When installing the system, CHT Universal relied on Axxon Enterprise’s ability to adapt to some unusual challenges. For example, implementing video surveillance on the port territory was difficult given the significant change of lighting conditions during the long polar night, particularly during the winter period when the system building took place. To overcome this, high-resolution cameras with high-aperture lenses and spherical elements were chosen, which allowed for a high quality video picture even under poor lighting.
Another non-standard solution was the transmission of video signals via Wi-Fi. It was discovered during the project that some cameras were needed where there were no telephone lines. To lay the lines along the wells would be expensive, inefficient and unreliable. "We installed a Wi-Fi access point and one IP-camera," says Vladimir Schukin, Technical Director of the CHT Universal team. "During this period we, and the management of the Murmansk port, made sure that the equipment operation was stable and reliable. It worked very well."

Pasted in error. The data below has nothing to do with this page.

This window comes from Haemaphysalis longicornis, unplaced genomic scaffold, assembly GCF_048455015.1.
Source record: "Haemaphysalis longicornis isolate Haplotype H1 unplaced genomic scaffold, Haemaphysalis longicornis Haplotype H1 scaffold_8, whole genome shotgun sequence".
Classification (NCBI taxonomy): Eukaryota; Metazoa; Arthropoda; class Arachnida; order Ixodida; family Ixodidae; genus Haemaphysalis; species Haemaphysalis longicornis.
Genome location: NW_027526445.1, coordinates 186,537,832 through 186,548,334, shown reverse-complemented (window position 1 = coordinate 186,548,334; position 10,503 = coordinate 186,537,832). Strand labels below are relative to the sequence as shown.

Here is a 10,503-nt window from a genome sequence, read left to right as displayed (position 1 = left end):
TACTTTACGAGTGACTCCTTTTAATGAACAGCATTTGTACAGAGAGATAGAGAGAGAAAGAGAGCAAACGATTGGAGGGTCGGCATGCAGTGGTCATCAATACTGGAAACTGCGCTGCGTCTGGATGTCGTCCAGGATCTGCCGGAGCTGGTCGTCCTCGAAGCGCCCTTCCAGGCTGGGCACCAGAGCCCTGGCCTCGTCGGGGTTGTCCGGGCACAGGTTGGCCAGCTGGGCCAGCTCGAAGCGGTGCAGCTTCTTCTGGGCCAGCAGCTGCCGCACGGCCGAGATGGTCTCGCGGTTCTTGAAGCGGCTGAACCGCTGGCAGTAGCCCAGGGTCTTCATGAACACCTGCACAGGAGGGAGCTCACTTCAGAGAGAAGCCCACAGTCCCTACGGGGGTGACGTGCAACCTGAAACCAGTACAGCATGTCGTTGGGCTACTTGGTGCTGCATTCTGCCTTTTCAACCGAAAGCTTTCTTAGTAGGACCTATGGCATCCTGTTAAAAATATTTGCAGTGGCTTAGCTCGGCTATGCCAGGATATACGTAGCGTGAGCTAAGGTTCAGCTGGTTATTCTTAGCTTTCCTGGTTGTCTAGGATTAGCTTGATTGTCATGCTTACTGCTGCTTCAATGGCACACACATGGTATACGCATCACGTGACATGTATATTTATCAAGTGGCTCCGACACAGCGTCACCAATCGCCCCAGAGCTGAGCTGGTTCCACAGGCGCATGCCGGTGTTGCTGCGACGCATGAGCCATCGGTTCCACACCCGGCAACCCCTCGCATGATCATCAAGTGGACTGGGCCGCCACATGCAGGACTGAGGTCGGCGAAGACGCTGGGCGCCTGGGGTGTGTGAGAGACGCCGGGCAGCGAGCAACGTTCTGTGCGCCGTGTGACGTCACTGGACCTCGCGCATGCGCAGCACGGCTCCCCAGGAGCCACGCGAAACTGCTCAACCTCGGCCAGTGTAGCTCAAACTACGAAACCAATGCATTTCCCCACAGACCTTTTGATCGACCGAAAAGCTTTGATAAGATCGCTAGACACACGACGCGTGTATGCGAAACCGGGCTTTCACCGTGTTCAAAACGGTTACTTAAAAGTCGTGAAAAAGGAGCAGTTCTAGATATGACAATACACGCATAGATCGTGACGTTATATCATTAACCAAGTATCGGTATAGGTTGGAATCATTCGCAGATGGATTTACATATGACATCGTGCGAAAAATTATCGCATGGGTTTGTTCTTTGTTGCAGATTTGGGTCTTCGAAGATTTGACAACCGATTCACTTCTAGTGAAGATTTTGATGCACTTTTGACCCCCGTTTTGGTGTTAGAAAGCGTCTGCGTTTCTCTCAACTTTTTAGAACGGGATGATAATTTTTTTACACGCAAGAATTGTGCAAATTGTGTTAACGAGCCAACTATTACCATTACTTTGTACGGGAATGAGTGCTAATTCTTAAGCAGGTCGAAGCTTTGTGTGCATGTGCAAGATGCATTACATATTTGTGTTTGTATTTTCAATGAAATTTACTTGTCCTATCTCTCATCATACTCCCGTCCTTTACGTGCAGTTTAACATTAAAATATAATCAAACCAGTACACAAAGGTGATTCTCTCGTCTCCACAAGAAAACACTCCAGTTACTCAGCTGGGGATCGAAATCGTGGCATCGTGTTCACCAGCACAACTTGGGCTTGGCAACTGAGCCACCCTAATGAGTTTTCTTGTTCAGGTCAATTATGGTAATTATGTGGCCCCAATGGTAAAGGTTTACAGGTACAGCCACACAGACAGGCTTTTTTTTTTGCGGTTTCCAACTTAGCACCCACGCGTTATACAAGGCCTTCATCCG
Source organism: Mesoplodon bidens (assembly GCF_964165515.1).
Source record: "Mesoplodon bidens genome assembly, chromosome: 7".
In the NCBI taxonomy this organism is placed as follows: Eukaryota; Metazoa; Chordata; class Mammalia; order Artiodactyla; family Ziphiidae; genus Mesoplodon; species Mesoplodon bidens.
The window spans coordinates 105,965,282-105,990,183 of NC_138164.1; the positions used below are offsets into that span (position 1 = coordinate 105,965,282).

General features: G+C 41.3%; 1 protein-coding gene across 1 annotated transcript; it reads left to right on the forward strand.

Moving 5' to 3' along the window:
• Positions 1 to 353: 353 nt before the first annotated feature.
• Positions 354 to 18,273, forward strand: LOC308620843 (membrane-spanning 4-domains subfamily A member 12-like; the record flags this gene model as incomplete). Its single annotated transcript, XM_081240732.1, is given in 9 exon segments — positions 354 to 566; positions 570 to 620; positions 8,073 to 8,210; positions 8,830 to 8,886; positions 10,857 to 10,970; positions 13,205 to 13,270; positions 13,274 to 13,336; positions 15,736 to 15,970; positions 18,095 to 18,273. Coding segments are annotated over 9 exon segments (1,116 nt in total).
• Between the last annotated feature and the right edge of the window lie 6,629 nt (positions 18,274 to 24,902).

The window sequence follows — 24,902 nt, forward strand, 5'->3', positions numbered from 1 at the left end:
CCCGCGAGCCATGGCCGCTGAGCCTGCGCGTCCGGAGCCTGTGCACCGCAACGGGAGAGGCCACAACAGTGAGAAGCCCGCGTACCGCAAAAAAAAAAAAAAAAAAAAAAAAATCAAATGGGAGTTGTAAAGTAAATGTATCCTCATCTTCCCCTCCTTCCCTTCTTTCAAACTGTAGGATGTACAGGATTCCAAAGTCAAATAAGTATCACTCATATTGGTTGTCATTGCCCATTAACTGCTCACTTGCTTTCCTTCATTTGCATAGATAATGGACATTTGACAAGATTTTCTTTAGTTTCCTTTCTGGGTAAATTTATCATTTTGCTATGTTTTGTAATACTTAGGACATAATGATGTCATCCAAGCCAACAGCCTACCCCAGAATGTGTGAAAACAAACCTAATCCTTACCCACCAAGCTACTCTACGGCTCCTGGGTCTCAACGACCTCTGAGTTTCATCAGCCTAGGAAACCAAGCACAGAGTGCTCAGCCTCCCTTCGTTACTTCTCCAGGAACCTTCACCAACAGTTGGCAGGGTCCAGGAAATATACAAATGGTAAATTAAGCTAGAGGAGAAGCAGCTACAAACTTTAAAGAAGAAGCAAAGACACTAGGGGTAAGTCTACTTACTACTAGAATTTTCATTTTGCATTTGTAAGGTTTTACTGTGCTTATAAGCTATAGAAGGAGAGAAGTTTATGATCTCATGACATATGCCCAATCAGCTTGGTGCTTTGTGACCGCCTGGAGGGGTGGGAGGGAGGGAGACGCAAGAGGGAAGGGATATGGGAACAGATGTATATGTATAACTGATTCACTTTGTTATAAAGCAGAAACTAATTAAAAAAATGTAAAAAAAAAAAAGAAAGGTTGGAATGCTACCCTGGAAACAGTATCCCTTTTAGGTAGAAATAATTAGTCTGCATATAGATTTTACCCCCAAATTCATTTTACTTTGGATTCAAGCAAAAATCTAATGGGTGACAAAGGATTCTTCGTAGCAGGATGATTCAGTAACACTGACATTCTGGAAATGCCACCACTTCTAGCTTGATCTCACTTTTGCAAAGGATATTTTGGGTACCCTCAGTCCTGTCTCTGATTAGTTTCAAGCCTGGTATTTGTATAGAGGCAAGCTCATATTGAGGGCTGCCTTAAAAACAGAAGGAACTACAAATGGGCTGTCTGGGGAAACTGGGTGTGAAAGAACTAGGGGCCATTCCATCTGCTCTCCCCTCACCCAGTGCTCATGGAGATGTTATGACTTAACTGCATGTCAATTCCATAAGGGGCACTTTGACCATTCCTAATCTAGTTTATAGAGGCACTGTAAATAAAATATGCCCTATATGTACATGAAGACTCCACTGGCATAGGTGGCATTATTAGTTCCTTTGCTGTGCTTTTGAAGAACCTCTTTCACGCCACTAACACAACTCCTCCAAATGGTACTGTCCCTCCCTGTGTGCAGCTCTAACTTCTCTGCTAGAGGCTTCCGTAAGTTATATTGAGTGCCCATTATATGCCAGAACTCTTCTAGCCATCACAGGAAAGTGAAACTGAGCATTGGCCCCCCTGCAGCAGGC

"The installation of the Axxon Enterprise system proved to be the best choice," confirms Alexei Abramov, head of the second cargo district of the Murmansk sea commercial port.
Axxon Enterprise helps enforce fire safety throughout the port, detects smoke and fire, and immediately alerts a fire-brigade when an incidence occurs. The video surveillance system also provides information to investigate the cause of fires if and when they occur, to determine whether the cause was negligence, arson, or climate-related causes.
"Axxon Enterprise is also a great assistance for the Dispatch Service," adds Abramov. "A real-time vision of the district allows us to make smart decisions and react promptly to the operational situation. Archived records allow us to analyze the work, identify areas of weakness, and make swift changes when necessary. Above all, Axxon Enterprise ensures better efficiency and cost-effectiveness, and encourages the best behavior of employees."